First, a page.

Mini Case: HBO and the making of “better”
“We’re not trying to do the most, more is not better, only better is better” is how Richard Plepler, Chairman and CEO of Home Box Office, Inc. (HBO) reflects on his company, long regarded as the gold standard of quality in the entertainment industry, facing competition from upcoming rivals like Netflix, Hulu
Netflix alone invested over $6 billion and launched around 30 new shows in 2017, followed by Amazon with $4.5 billion in original content for its Amazon Prime streaming service, and Hulu with $2.5 billion.
HBO is third on the list with $2.7 billion, however instead of trying to outcompete Netflix and the other guys in dollars invested, HBO chose the path of being a highly differentiated network and becoming more selective about the content it invests in.
Although it only possesses a few more than 20 original scripted series, those include widely successful hits like The Sopranos, Sex and the City and Game of Thrones which have all become cult hits among fans.
That number is still low however compared to Netflix’s almost 100 original scripted shows, but HBO strikes additional revenues by cutting deals with cable providers and other outlets.
To put these companies’ numbers in the right context, Netflix’s revenues ($11 billion) already doubled HBO’s ($6 billion) in 2017, but its profits ($800 million) were a bit over a third of HBO’s ($2.15 billion) in the same period.
That doesn’t mean that HBO’s strategy is better than Netflix’s; they are just at different stages and following different game plans.
Both HBO and Netflix are very successful in their own terms. HBO is achieving high profits through a strategy based on differentiation and a business network built on more than 40 years in operation, offering content that is unique and considered high quality by their consumers, while the fast-upcoming player Netflix on the other hand is pursuing rapid growth, reinvesting earnings aggressively in new content to cut dependency on other companies.
With a different strategy, Amazon Prime, which started out as a more conservative player, has canceled low-budget niche shows like I Love Dick, One Mississippi and Jean-Claude Van Johnson to pursue more mainstream titles along the lines of HBO’s Game of Thrones and The Lord of the Rings, but it has made clear that its intention is not to be the king of content but to have a healthy portfolio that is appealing to its customers.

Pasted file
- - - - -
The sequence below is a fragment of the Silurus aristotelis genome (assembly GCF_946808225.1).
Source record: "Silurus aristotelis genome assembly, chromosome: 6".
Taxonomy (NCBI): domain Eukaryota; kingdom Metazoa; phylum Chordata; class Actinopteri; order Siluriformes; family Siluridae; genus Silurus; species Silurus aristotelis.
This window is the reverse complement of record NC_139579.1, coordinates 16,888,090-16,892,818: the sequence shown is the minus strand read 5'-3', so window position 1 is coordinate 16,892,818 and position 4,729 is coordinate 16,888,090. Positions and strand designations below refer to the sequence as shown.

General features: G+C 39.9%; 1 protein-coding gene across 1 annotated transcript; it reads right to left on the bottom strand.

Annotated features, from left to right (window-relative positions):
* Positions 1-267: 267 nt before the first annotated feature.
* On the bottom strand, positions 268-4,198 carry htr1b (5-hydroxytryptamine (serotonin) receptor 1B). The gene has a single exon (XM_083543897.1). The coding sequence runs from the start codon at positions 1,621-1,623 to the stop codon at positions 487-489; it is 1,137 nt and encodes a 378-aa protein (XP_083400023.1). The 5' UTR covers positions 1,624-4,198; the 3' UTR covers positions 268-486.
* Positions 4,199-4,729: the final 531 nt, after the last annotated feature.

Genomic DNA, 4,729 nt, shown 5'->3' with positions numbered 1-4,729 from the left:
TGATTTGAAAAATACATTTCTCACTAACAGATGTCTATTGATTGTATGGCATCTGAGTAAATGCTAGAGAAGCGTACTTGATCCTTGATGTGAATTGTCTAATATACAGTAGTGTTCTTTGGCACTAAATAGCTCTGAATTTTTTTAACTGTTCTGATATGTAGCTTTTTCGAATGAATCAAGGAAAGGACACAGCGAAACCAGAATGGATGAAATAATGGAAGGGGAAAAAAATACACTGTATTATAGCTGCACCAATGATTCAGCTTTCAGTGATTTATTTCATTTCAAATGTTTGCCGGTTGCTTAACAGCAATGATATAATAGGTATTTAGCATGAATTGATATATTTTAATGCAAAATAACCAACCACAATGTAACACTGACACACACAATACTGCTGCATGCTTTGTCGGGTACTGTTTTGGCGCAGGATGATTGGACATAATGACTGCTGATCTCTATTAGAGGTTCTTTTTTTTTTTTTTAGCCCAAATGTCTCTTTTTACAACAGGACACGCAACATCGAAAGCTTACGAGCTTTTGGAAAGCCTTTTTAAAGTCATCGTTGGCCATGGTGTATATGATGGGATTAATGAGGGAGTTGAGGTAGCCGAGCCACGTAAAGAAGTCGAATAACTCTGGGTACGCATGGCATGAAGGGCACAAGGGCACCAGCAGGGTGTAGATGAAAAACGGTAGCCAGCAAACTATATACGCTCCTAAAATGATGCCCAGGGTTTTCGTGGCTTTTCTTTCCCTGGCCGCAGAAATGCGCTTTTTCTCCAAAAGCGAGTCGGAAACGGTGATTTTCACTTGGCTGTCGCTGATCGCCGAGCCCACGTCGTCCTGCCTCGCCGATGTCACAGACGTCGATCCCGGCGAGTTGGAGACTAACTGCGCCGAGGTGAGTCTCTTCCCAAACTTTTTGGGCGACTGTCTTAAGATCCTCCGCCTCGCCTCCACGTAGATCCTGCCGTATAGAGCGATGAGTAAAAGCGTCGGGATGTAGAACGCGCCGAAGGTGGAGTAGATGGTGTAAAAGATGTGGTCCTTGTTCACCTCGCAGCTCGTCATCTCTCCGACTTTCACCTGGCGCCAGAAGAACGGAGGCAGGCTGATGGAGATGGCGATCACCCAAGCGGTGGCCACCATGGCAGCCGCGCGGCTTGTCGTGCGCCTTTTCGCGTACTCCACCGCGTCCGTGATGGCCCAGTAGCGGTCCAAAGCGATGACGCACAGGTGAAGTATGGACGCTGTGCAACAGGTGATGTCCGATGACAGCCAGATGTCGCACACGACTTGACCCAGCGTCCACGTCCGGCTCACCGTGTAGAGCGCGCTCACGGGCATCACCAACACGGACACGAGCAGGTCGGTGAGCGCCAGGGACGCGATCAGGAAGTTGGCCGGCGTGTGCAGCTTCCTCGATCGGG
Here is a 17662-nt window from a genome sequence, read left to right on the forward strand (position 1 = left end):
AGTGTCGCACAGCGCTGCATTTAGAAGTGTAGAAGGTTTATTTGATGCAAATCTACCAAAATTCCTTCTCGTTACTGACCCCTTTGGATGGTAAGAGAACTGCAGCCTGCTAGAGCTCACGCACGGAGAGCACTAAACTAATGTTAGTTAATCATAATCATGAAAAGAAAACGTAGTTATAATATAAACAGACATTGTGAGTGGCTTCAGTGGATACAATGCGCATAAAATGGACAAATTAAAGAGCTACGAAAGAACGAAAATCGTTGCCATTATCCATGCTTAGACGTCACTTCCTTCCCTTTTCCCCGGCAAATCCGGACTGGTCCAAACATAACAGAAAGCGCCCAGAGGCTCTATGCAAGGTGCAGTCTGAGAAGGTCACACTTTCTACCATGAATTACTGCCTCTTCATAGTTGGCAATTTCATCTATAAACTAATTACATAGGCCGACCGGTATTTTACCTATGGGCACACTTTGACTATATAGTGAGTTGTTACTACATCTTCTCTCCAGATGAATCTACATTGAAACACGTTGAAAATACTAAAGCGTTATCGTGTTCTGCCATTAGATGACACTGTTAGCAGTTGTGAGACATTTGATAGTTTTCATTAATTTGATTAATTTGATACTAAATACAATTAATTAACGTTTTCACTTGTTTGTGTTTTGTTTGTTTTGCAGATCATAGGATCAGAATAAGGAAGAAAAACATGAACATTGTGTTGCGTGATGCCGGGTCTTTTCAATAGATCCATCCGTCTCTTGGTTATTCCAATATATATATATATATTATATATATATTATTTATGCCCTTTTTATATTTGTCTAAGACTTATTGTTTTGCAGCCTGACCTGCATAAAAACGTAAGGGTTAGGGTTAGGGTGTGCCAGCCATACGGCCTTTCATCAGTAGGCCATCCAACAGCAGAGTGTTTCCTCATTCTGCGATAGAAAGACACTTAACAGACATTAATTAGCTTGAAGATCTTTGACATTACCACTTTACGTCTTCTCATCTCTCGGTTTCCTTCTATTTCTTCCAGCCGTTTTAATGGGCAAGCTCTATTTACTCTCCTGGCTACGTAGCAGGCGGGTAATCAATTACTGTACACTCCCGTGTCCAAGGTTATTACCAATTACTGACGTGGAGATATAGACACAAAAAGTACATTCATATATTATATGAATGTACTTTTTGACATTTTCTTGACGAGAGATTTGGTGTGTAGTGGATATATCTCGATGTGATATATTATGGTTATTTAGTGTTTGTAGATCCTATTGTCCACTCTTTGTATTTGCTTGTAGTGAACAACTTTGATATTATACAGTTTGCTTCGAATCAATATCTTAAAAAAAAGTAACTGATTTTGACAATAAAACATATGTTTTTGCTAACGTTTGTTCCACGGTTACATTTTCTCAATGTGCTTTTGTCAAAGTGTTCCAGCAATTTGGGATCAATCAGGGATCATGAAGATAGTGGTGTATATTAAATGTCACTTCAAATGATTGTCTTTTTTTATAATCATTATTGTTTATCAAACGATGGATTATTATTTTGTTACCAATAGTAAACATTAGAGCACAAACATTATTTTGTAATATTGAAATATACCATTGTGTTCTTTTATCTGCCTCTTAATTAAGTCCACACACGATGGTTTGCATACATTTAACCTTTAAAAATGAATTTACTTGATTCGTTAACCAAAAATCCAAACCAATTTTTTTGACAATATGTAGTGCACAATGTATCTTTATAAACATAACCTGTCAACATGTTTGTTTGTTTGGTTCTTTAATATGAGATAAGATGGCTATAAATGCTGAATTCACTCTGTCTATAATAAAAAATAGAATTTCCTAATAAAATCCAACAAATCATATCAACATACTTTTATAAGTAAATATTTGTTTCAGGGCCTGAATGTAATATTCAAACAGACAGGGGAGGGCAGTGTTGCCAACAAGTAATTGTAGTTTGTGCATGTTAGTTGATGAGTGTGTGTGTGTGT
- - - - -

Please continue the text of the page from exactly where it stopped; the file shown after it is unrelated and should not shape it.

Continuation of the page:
Can HBO outcompete Netflix at online streaming? The simple answer is no, and it doesn’t need to.
HBO’s value chain has been optimized to extract value from premium cable subscriptions and licensing deals with TV networks, so arguably it would be highly inefficient to try to outcompete Netflix in online streaming.
Netflix’s streaming business model has been entirely designed since its inception to be an “over the top” (OTT) service, that is, to operate as a standalone business that streams content online directly to users, bypassing conventional broadcasting channels such as cable television.
That means that Netflix’s model has been optimized from A to Z to deliver a great online experience and all buyers need to use its service is a reliable internet connection, which makes Netflix’s potential market huge.
To support its business model, Netflix was a pioneer in the implementation of “recommender” algorithms that crunch massive amounts of users’ data to make accurate recommendations, and introducing streaming techniques that optimize content quality even at slower internet speeds.
In 2009, the company awarded $1 million for the creation of its recommender algorithm in a widely publicized competition.
HBO, on the other hand, initially saw its online presence as an extension to its premium cable offer which for decades has been the core of the company’s revenues.
It launched its HBO GO app in 2010, three years after Netflix launched its streaming service, and only HBO customers could stream through the app. Until then, the market potential for HBO was people with cable who could afford their premium subscription service.
It wasn’t until 2015 that the company launched its HBO Now service offering the network’s premium content directly to users who were not subscribers to its cable service.
However, because of HBO’s licensing agreements, the service was not available worldwide.
Although HBO has been streaming online for over a decade now, it stills lags behind in terms of its online functionality, features and availability worldwide, and its service is priced above Netflix, even though it features only a fraction of the content volume.
That’s because global online streaming is not HBO’s core business, and its main users for decades have been consumers of cable TV and the networks around the world who license its content.
That means that most of its revenues come from premium cable subscriptions and licensing deals.
HBO is highly profitable with a boutique approach to curated content, where it carefully hand-picks what it features, while Netflix on the other hand has gone shotgun hunting after the masses and is buying content in chunks from acclaimed directors and producers.
They are both profitable at what they do, and each has come to master its business model. However, HBO faces a problem that Netflix doesn’t: demand for cable TV is shrinking, and market growth seems to be happening abroad as more users around the globe get access to reliable internet, so the network needs to rethink its strategy to deal with these new realities.
Wu, Sun. Strategy for Executives, this book can now be downloaded for free here.
Flint, Joe. HBO to Talent: You Won’t Get This Much Love at Netflix. The Wall Street Journal. January 2018. URL: https://wsj.com/articles/hbo-to-talent-you-wont-get-this-much-love-at-netflix-1516031557
Netflix Prize Wikipedia page. URL: https://en.wikipedia.org/wiki/Netflix_Prize